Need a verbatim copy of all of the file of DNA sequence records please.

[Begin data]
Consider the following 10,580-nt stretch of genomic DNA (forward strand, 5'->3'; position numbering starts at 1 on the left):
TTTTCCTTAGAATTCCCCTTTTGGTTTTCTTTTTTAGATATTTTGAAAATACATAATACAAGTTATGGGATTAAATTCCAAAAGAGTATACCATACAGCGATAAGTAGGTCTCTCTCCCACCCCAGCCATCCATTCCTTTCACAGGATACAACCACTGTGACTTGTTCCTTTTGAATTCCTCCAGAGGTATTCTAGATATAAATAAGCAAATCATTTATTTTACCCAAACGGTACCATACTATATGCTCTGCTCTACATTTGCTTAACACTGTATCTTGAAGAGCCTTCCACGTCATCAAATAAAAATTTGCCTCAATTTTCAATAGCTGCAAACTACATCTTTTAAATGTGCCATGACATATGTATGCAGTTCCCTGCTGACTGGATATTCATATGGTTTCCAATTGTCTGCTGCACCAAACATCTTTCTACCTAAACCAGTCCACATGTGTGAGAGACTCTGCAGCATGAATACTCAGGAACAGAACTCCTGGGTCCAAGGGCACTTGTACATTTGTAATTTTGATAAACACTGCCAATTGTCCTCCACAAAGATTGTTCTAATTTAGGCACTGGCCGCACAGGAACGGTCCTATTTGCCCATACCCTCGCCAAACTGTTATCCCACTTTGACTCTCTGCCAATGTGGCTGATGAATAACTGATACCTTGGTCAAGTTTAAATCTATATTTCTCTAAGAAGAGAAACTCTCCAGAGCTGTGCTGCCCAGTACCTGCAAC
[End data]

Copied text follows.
Consider the following 10,580-nt stretch of genomic DNA (forward strand, 5'->3'; position numbering starts at 1 on the left):
TTTTCCTTAGAATTCCCCTTTTGGTTTTCTTTTTTAGATATTTTGAAAATACATAATACAAGTTATGGGATTAAATTCCAAAAGAGTATACCATACAGCGATAAGTAGGTCTCTCTCCCACCCCAGCCATCCATTCCTTTCACAGGATACAACCACTGTGACTTGTTCCTTTTGAATTCCTCCAGAGGTATTCTAGATATAAATAAGCAAATCATTTATTTTACCCAAACGGTACCATACTATATGCTCTGCTCTACATTTGCTTAACACTGTATCTTGAAGAGCCTTCCACGTCATCAAATAAAAATTTGCCTCAATTTTCAATAGCTGCAAACTACATCTTTTAAATGTGCCATGACATATGTATGCAGTTCCCTGCTGACTGGATATTCATATGGTTTCCAATTGTCTGCTGCACCAAACATCTTTCTACCTAAACCAGTCCACATGTGTGAGAGACTCTGCAGCATGAATACTCAGGAACAGAACTCCTGGGTCCAAGGGCACTTGTACATTTGTAATTTTGATAAACACTGCCAATTGTCCTCCACAAAGATTGTTCTAATTTAGGCACTGGCCGCACAGGAACGGTCCTATTTGCCCATACCCTCGCCAAACTGTTATCCCACTTTGACTCTCTGCCAATGTGGCTGATGAATAACTGATACCTTGGTCAAGTTTAAATCTATATTTCTCTAAGAAGAGAAACTCTCCAGAGCTGTGCTGCCCAGTACCTGCAAC